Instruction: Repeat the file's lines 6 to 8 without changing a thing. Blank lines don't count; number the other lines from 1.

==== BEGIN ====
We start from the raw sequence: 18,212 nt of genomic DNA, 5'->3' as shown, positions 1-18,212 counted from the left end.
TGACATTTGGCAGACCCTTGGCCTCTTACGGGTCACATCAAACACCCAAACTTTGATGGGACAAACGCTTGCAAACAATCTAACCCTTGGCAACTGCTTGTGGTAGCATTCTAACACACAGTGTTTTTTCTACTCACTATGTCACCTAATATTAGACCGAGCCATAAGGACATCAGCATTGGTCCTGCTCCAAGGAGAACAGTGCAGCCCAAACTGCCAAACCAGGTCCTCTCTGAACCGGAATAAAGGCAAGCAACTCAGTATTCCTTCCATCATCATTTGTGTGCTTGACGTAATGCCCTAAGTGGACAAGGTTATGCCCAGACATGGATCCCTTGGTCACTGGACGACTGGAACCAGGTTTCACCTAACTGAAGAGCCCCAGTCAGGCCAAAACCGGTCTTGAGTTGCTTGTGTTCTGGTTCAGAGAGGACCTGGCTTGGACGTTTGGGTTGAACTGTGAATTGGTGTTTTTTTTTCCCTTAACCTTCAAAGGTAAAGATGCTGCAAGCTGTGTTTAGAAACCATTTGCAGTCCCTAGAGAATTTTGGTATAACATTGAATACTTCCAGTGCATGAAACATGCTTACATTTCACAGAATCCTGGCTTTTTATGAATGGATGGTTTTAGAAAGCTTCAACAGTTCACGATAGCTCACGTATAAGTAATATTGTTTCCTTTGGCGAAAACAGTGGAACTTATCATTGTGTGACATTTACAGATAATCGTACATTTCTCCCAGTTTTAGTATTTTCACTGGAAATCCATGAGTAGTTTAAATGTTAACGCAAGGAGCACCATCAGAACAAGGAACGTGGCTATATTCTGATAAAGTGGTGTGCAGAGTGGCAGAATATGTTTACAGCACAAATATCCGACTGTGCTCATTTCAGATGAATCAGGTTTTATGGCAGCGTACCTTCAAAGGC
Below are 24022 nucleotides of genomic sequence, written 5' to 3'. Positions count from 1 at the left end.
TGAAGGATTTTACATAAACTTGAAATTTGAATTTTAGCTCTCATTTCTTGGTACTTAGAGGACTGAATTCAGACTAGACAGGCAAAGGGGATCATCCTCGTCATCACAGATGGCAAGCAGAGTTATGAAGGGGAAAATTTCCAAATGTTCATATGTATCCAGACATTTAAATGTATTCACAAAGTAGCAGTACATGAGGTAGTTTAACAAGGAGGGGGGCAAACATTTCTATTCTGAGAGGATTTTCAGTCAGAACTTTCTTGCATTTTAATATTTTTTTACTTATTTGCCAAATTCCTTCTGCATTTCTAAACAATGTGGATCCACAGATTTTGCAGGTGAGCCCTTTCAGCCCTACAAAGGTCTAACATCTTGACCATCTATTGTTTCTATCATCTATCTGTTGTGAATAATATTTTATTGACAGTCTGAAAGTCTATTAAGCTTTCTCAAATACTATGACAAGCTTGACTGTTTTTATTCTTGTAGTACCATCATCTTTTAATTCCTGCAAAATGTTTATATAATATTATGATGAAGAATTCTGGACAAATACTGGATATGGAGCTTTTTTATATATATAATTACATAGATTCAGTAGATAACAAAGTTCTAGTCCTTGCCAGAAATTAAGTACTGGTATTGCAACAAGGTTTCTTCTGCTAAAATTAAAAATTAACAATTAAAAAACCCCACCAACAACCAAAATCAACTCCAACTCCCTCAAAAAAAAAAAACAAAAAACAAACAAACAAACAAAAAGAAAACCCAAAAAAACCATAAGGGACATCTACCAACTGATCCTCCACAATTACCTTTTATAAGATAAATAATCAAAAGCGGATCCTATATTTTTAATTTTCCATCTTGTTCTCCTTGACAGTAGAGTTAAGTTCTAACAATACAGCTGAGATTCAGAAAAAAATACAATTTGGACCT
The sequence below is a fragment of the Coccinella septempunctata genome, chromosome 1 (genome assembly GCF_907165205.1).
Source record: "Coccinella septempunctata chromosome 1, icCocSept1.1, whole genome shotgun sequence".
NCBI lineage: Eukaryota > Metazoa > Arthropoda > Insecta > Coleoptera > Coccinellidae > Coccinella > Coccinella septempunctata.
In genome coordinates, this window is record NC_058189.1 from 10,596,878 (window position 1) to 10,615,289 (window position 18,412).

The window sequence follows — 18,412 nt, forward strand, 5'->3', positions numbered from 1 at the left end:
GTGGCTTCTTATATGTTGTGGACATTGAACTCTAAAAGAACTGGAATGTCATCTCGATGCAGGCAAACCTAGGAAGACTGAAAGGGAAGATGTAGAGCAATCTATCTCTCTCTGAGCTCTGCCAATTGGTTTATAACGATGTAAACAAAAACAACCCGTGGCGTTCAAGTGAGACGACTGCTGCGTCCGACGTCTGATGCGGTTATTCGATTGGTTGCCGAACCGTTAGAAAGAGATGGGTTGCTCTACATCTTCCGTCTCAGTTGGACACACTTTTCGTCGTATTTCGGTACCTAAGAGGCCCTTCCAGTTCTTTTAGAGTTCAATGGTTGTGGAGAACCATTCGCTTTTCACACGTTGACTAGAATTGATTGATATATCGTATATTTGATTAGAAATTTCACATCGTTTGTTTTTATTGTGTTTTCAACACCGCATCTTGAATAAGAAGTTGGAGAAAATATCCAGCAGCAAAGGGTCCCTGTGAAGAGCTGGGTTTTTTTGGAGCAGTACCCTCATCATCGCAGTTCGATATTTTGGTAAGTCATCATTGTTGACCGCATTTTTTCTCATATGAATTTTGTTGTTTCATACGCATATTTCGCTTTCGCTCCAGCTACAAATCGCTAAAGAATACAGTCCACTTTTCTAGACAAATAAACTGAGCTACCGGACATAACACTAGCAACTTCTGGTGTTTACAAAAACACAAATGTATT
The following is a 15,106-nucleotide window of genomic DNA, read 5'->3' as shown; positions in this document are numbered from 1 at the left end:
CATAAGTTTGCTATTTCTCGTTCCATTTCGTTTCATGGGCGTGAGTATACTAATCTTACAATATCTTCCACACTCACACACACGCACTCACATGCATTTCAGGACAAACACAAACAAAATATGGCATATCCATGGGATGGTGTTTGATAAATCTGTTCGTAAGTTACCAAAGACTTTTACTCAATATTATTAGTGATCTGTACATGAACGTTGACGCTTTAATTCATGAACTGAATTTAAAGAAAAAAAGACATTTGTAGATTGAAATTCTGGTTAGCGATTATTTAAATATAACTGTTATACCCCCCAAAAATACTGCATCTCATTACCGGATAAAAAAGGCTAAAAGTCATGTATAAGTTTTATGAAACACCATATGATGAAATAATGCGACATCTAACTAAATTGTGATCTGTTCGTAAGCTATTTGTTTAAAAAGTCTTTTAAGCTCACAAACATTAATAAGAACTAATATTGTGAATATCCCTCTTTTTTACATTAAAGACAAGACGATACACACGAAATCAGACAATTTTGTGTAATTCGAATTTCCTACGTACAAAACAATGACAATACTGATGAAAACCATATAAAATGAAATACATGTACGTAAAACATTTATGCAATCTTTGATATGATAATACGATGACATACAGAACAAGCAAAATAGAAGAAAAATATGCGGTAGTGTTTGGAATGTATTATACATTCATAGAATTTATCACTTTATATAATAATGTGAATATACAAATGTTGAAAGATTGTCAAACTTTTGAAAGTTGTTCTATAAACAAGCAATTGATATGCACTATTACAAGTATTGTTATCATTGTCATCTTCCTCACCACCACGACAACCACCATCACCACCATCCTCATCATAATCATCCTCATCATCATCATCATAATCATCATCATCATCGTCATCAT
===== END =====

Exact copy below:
Source record: "Coccinella septempunctata chromosome 1, icCocSept1.1, whole genome shotgun sequence".
NCBI lineage: Eukaryota > Metazoa > Arthropoda > Insecta > Coleoptera > Coccinellidae > Coccinella > Coccinella septempunctata.
In genome coordinates, this window is record NC_058189.1 from 10,596,878 (window position 1) to 10,615,289 (window position 18,412).